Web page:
Dad finishes his latest stint aboard SB Cambria
and is back home by lunchtime. This morning he's been showing a party of school children the barge, from a school nearby to St Andrew's Wharf (Chantry School?). It was a bit hair-raising, he reports, 29 small herberts (9-10 years old) chasing about perilously close to the knee-high rails, peering down companionways and down through hatchways trying to get the attention of their classmates who were below decks, and so on, but Dad and his colleague Basil managed to keep everything together for the hour, let the School teachers and Trust people take their many many photos and filed the kiddies all off again onto the solid concrete without damaging any body. Big sigh of relief!
Across the week, they have had a brilliant time, being visited by many many more people than they ever get in Faversham, receiving lavish thanks and praise and getting a 'war and peace' sized wad of positive comment in the visitors book. Aside from the first night aboard, where they got a bit of hassle from some inebriated Eastern European 'youths', they've had no trouble at all, quiet comfortable nights of solid sleep except where they were obliged to set alarms for the 01:30 highest tides and nip up on deck to check the mooring lines and fenders.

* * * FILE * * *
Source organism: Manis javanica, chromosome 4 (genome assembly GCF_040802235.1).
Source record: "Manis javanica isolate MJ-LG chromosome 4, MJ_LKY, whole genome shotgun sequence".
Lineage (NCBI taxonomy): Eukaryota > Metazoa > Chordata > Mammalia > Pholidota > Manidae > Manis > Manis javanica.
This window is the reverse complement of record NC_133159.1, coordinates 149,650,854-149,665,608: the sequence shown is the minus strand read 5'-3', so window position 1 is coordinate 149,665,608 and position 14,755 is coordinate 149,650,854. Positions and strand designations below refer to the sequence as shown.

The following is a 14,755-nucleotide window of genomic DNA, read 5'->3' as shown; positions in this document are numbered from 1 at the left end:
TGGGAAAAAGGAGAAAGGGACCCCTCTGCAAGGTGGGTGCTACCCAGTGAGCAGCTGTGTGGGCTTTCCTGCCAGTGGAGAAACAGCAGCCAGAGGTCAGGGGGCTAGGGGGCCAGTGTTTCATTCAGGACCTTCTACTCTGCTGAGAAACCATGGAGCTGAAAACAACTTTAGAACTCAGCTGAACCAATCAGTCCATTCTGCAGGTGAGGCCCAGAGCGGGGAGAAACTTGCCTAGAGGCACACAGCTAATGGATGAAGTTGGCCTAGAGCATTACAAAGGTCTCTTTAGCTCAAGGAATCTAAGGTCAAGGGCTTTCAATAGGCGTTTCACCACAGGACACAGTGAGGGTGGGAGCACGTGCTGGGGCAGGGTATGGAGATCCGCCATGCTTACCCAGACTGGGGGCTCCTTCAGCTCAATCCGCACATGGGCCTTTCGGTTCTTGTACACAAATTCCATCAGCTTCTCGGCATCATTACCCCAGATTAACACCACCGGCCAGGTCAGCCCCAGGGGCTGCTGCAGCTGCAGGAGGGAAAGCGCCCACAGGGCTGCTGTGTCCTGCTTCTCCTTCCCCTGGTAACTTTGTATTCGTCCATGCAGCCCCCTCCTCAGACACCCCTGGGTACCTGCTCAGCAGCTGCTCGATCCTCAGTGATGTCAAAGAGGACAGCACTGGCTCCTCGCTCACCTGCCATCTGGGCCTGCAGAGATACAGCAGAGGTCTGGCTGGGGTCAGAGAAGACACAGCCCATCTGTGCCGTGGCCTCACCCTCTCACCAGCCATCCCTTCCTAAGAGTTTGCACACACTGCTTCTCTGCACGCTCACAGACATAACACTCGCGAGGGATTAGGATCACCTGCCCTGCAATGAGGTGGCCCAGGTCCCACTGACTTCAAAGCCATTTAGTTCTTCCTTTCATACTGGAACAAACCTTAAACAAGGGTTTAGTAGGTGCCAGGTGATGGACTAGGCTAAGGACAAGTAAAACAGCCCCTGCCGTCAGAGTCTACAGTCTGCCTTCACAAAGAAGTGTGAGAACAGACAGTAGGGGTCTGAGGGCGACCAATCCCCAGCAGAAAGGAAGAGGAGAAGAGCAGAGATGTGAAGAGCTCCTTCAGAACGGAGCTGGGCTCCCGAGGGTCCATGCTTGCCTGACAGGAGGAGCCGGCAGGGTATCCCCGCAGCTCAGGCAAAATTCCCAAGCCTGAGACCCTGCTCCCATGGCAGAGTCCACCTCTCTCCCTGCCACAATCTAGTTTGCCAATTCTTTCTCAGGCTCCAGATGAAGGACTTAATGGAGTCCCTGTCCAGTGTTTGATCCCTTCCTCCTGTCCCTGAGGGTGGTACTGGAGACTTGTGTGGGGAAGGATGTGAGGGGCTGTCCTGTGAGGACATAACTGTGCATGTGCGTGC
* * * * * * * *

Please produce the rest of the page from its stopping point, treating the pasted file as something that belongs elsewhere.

But now it's all over. Cambria finishes her open-to-the-public stop at Gravesend and will next be used on another 'young carers' sail-training charter on 7th to 9th October. Meanwhile she will be pulled off the moorings at tomorrow's high tide and moved 100m out into the deeper water to be moored to a pair of 'trot' buoys (mooring buoys fore and aft so you can tie up both ends and don't swing around through 360 degrees as the tide turns each time).
All clever stuff